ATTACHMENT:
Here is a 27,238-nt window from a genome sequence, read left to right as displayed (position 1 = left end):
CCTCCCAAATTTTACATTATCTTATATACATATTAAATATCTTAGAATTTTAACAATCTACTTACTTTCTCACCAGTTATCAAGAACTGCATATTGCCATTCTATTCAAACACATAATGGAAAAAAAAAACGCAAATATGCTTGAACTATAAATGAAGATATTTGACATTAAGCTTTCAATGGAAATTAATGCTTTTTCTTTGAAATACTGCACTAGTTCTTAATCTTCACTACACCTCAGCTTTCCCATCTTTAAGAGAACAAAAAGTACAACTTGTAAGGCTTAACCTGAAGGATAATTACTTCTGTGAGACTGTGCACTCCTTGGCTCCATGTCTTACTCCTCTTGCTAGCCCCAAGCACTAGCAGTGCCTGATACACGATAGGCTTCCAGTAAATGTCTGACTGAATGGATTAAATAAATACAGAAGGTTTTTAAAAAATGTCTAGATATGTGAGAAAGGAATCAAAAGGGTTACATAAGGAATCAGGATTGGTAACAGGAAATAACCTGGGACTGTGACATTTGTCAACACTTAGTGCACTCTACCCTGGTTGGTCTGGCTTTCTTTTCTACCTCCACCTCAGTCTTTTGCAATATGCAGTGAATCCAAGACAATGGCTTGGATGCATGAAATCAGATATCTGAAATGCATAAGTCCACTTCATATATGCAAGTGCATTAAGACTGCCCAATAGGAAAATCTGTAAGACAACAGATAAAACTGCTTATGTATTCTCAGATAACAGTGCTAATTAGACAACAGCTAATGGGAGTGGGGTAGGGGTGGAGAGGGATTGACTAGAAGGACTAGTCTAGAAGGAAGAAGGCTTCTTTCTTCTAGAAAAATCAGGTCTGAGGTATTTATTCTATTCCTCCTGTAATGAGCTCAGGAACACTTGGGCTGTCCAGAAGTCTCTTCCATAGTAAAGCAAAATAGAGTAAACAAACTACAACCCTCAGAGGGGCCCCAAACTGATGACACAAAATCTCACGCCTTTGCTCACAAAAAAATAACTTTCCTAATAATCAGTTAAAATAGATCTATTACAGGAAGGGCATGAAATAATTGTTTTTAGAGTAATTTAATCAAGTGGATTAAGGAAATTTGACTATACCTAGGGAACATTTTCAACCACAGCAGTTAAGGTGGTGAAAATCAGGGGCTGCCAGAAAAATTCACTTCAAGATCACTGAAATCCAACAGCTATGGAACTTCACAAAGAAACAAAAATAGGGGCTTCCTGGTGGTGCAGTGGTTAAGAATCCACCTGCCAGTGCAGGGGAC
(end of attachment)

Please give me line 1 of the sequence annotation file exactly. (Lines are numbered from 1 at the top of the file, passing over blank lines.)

Here is a 27,238-nt window from a genome sequence, read left to right as displayed (position 1 = left end):